The parking lot at Bridgeview Resource Center in Vancouver was full on the late November day. There were only a few available chairs at the meeting. It took more than 20 minutes for the more than 30 people to introduce themselves.
Since beginning in April, Southwest Washington Accountable Community of Health’s Clark County Opioid Task Force’s monthly meetings have consistently been packed. Jim Jensen, the task force facilitator and a manager of collaboration and learning with SWACH, said the first year of the group was focused on creating a “scaffolding” for the task force so it can be sustainable.
The task force brings together voices from the substance use recovery community, recovery coaches, representatives from local hospitals and clinics, aides of legislators and people with other areas of expertise. The point is to break down the silos that exist in health care and recovery treatment, and get people from various sectors together.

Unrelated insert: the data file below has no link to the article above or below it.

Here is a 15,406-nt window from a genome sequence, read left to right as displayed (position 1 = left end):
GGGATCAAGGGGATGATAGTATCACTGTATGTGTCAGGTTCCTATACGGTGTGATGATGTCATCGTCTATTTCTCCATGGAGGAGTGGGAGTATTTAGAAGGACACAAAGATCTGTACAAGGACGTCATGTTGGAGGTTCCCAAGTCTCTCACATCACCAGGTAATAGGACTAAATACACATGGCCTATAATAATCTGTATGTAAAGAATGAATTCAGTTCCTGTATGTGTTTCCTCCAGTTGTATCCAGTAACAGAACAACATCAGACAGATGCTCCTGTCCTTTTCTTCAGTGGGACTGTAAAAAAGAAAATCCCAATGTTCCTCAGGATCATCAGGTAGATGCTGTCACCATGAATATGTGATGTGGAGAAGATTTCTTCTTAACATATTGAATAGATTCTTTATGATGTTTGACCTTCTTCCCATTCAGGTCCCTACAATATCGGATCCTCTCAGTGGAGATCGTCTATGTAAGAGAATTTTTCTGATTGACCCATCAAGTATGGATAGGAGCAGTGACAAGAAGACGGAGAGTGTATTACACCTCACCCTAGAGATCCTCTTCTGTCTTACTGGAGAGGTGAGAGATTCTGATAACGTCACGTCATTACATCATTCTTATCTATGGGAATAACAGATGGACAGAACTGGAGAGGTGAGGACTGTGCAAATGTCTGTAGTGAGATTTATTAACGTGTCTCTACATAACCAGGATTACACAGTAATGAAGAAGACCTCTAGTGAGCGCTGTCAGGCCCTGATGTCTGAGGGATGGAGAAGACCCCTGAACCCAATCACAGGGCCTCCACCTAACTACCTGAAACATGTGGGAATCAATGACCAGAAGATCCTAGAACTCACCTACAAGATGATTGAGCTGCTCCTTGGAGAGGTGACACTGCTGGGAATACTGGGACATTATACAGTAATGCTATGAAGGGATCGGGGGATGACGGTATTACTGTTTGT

“A lot of what makes me happy about this task force is the relationship building that can occur when you get these folks together, and the shared experience and education that can happen in these conversations,” said Jensen, who teaches in Clark College’s Addiction Counselor Education Department.
In its inaugural year, the task force has distributed more than 100 naloxone kits used to reverse overdoses, and trained more than 100 people how to administer the drug.